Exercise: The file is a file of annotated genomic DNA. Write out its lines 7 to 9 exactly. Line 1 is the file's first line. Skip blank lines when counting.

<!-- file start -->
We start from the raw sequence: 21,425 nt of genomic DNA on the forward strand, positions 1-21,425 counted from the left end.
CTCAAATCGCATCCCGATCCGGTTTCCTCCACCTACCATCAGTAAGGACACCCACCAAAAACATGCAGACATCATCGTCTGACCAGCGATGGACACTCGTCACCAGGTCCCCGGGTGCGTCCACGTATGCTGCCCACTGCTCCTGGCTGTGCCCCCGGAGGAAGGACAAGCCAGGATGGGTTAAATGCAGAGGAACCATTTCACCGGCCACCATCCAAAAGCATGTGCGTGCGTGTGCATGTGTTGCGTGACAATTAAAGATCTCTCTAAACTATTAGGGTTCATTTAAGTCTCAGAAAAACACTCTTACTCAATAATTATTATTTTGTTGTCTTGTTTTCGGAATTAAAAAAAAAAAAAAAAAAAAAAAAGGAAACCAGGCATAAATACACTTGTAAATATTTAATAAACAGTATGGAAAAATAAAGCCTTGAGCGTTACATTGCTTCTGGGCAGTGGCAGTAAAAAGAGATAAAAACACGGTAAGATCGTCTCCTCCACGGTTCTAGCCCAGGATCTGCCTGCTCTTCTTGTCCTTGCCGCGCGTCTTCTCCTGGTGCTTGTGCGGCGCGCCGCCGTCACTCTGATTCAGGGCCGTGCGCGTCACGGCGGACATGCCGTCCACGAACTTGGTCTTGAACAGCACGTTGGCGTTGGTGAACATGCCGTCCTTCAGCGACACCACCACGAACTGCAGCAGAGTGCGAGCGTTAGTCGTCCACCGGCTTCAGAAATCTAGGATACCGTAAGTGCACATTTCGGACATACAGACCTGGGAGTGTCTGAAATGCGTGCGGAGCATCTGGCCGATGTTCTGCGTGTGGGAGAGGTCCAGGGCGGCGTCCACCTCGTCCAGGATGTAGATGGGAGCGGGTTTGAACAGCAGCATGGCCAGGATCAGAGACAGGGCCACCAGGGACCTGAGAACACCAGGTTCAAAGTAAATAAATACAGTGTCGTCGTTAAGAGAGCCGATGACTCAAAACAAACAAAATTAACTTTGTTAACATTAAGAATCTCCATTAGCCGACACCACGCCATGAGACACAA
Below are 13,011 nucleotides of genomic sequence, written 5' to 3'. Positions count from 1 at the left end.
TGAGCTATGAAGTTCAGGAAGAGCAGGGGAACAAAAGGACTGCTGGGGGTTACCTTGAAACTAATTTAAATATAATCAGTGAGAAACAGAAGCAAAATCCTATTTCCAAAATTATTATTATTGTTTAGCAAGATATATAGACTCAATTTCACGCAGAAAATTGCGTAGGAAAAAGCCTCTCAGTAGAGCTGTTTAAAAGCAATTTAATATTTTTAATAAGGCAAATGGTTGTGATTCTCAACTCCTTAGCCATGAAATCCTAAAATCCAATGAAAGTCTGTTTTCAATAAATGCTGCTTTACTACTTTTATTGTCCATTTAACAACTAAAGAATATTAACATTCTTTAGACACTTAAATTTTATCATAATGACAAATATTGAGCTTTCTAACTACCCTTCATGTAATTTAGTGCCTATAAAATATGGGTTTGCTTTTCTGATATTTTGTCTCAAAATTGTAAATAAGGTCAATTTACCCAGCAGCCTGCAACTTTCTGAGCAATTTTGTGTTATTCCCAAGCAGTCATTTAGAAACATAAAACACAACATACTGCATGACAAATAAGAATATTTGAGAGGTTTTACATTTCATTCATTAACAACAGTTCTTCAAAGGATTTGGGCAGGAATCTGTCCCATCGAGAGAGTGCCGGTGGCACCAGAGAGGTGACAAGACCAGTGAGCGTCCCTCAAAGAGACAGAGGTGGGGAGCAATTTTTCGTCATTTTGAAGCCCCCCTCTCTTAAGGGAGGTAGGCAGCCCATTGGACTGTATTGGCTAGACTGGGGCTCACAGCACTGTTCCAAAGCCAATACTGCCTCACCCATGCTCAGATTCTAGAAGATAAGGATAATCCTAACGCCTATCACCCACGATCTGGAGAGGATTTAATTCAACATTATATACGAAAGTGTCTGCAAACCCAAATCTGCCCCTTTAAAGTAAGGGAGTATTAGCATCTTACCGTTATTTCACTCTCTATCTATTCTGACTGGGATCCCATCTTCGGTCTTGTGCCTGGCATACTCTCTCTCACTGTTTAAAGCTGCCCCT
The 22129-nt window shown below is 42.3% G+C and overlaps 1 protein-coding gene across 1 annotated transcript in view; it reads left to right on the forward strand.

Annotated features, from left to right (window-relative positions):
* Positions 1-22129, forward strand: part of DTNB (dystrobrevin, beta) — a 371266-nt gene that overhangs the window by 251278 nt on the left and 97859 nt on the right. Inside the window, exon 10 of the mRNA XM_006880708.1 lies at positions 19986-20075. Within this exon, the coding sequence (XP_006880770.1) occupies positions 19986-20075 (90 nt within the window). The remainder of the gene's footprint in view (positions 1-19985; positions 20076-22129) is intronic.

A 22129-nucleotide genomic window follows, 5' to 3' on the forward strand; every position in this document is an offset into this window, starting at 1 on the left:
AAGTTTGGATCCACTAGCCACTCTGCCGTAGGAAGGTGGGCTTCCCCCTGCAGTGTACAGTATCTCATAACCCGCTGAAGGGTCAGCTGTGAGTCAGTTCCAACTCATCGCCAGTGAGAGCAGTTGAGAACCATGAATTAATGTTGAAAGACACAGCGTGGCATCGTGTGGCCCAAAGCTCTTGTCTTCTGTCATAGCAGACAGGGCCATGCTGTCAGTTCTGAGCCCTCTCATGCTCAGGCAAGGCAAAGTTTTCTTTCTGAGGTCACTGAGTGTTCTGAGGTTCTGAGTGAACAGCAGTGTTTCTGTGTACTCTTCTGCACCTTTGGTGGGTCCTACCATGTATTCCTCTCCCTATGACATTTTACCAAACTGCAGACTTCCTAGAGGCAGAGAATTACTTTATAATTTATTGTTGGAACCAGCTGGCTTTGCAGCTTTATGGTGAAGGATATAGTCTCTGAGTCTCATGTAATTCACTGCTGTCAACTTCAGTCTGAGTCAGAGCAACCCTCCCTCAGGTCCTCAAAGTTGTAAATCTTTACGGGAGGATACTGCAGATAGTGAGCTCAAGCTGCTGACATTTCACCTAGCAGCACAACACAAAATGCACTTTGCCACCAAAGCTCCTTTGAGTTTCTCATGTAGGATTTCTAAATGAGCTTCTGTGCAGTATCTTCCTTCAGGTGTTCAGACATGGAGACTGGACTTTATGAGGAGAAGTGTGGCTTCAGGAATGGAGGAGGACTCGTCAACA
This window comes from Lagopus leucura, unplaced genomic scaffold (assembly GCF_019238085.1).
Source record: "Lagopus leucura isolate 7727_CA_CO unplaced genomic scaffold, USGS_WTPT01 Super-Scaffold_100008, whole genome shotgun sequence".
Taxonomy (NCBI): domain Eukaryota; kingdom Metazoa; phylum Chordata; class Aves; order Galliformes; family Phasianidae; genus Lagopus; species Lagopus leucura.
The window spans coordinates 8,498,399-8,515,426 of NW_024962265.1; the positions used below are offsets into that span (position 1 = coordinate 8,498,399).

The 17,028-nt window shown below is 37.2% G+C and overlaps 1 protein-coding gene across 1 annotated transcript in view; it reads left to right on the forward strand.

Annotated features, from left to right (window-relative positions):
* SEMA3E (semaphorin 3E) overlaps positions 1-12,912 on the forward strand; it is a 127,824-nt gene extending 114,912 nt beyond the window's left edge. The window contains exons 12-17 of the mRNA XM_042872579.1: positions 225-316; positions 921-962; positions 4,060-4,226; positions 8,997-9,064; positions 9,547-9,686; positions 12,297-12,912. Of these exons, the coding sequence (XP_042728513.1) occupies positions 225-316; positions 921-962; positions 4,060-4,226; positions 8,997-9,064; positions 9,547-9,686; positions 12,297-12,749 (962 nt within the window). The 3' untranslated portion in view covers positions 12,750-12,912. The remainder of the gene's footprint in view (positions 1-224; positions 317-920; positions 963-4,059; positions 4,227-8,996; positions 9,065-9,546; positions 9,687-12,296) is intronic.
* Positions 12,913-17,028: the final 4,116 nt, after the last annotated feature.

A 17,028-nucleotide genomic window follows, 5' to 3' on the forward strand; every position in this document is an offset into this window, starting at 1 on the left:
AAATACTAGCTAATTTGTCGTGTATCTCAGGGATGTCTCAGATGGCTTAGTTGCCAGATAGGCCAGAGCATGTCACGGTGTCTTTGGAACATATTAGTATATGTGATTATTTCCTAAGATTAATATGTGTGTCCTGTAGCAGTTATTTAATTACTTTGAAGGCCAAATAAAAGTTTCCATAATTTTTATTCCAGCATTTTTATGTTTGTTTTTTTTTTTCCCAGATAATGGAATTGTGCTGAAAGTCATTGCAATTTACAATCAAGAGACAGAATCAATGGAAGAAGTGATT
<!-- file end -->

* Positions 1-22129, forward strand: part of DTNB (dystrobrevin, beta) — a 371266-nt gene that overhangs the window by 251278 nt on the left and 97859 nt on the right. Inside the window, exon 10 of the mRNA XM_006880708.1 lies at positions 19986-20075. Within this exon, the coding sequence (XP_006880770.1) occupies positions 19986-20075 (90 nt within the window). The remainder of the gene's footprint in view (positions 1-19985; positions 20076-22129) is intronic.

A 22129-nucleotide genomic window follows, 5' to 3' on the forward strand; every position in this document is an offset into this window, starting at 1 on the left:
AAGTTTGGATCCACTAGCCACTCTGCCGTAGGAAGGTGGGCTTCCCCCTGCAGTGTACAGTATCTCATAACCCGCTGAAGGGTCAGCTGTGAGTCAGTTCCAACTCATCGCCAGTGAGAGCAGTTGAGAACCATGAATTAATGTTGAAAGACACAGCGTGGCATCGTGTGGCCCAAAGCTCTTGTCTTCTGTCATAGCAGACAGGGCCATGCTGTCAGTTCTGAGCCCTCTCATGCTCAGGCAAGGCAAAGTTTTCTTTCTGAGGTCACTGAGTGTTCTGAGGTTCTGAGTGAACAGCAGTGTTTCTGTGTACTCTTCTGCACCTTTGGTGGGTCCTACCATGTATTCCTCTCCCTATGACATTTTACCAAACTGCAGACTTCCTAGAGGCAGAGAATTACTTTATAATTTATTGTTGGAACCAGCTGGCTTTGCAGCTTTATGGTGAAGGATATAGTCTCTGAGTCTCATGTAATTCACTGCTGTCAACTTCAGTCTGAGTCAGAGCAACCCTCCCTCAGGTCCTCAAAGTTGTAAATCTTTACGGGAGGATACTGCAGATAGTGAGCTCAAGCTGCTGACATTTCACCTAGCAGCACAACACAAAATGCACTTTGCCACCAAAGCTCCTTTGAGTTTCTCATGTAGGATTTCTAAATGAGCTTCTGTGCAGTATCTTCCTTCAGGTGTTCAGACATGGAGACTGGACTTTATGAGGAGAAGTGTGGCTTCAGGAATGGAGGAGGACTCGTCAACA